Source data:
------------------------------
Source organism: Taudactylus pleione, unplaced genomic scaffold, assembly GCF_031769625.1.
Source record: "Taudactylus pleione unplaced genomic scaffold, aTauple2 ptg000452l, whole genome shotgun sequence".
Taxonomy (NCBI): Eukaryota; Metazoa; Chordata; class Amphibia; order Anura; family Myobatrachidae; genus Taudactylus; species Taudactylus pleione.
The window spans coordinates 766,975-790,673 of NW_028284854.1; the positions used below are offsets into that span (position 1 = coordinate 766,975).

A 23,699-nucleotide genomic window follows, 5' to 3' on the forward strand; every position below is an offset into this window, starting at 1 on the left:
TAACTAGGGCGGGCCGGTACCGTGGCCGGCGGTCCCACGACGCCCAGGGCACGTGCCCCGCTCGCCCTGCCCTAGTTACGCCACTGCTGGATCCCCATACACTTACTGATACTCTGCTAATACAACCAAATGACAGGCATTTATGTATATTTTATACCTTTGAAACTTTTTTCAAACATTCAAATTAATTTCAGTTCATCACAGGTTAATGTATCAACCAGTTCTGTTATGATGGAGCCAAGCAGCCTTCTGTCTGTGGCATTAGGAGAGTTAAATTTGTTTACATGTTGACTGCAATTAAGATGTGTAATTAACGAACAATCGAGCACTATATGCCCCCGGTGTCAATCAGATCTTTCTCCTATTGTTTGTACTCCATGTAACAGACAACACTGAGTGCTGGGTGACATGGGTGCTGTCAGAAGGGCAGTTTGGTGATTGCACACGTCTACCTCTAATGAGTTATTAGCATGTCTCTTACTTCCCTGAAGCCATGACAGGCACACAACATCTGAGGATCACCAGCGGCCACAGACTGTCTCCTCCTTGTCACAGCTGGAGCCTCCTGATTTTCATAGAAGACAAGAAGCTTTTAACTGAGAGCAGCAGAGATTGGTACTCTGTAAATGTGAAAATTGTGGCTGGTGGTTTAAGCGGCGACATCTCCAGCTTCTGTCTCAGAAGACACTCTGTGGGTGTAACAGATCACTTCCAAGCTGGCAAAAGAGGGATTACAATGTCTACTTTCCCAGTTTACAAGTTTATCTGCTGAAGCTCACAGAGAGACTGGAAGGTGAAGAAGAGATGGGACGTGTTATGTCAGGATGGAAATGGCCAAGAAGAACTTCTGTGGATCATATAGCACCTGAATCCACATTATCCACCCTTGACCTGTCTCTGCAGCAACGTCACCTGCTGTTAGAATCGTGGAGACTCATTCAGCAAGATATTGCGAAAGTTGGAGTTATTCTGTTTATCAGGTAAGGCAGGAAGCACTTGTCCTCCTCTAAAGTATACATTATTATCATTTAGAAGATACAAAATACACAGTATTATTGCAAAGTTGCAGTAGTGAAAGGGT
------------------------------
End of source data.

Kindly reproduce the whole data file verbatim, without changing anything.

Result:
Source organism: Taudactylus pleione, unplaced genomic scaffold, assembly GCF_031769625.1.
Source record: "Taudactylus pleione unplaced genomic scaffold, aTauple2 ptg000452l, whole genome shotgun sequence".
Taxonomy (NCBI): Eukaryota; Metazoa; Chordata; class Amphibia; order Anura; family Myobatrachidae; genus Taudactylus; species Taudactylus pleione.
The window spans coordinates 766,975-790,673 of NW_028284854.1; the positions used below are offsets into that span (position 1 = coordinate 766,975).

A 23,699-nucleotide genomic window follows, 5' to 3' on the forward strand; every position below is an offset into this window, starting at 1 on the left:
TAACTAGGGCGGGCCGGTACCGTGGCCGGCGGTCCCACGACGCCCAGGGCACGTGCCCCGCTCGCCCTGCCCTAGTTACGCCACTGCTGGATCCCCATACACTTACTGATACTCTGCTAATACAACCAAATGACAGGCATTTATGTATATTTTATACCTTTGAAACTTTTTTCAAACATTCAAATTAATTTCAGTTCATCACAGGTTAATGTATCAACCAGTTCTGTTATGATGGAGCCAAGCAGCCTTCTGTCTGTGGCATTAGGAGAGTTAAATTTGTTTACATGTTGACTGCAATTAAGATGTGTAATTAACGAACAATCGAGCACTATATGCCCCCGGTGTCAATCAGATCTTTCTCCTATTGTTTGTACTCCATGTAACAGACAACACTGAGTGCTGGGTGACATGGGTGCTGTCAGAAGGGCAGTTTGGTGATTGCACACGTCTACCTCTAATGAGTTATTAGCATGTCTCTTACTTCCCTGAAGCCATGACAGGCACACAACATCTGAGGATCACCAGCGGCCACAGACTGTCTCCTCCTTGTCACAGCTGGAGCCTCCTGATTTTCATAGAAGACAAGAAGCTTTTAACTGAGAGCAGCAGAGATTGGTACTCTGTAAATGTGAAAATTGTGGCTGGTGGTTTAAGCGGCGACATCTCCAGCTTCTGTCTCAGAAGACACTCTGTGGGTGTAACAGATCACTTCCAAGCTGGCAAAAGAGGGATTACAATGTCTACTTTCCCAGTTTACAAGTTTATCTGCTGAAGCTCACAGAGAGACTGGAAGGTGAAGAAGAGATGGGACGTGTTATGTCAGGATGGAAATGGCCAAGAAGAACTTCTGTGGATCATATAGCACCTGAATCCACATTATCCACCCTTGACCTGTCTCTGCAGCAACGTCACCTGCTGTTAGAATCGTGGAGACTCATTCAGCAAGATATTGCGAAAGTTGGAGTTATTCTGTTTATCAGGTAAGGCAGGAAGCACTTGTCCTCCTCTAAAGTATACATTATTATCATTTAGAAGATACAAAATACACAGTATTATTGCAAAGTTGCAGTAGTGAAAGGGT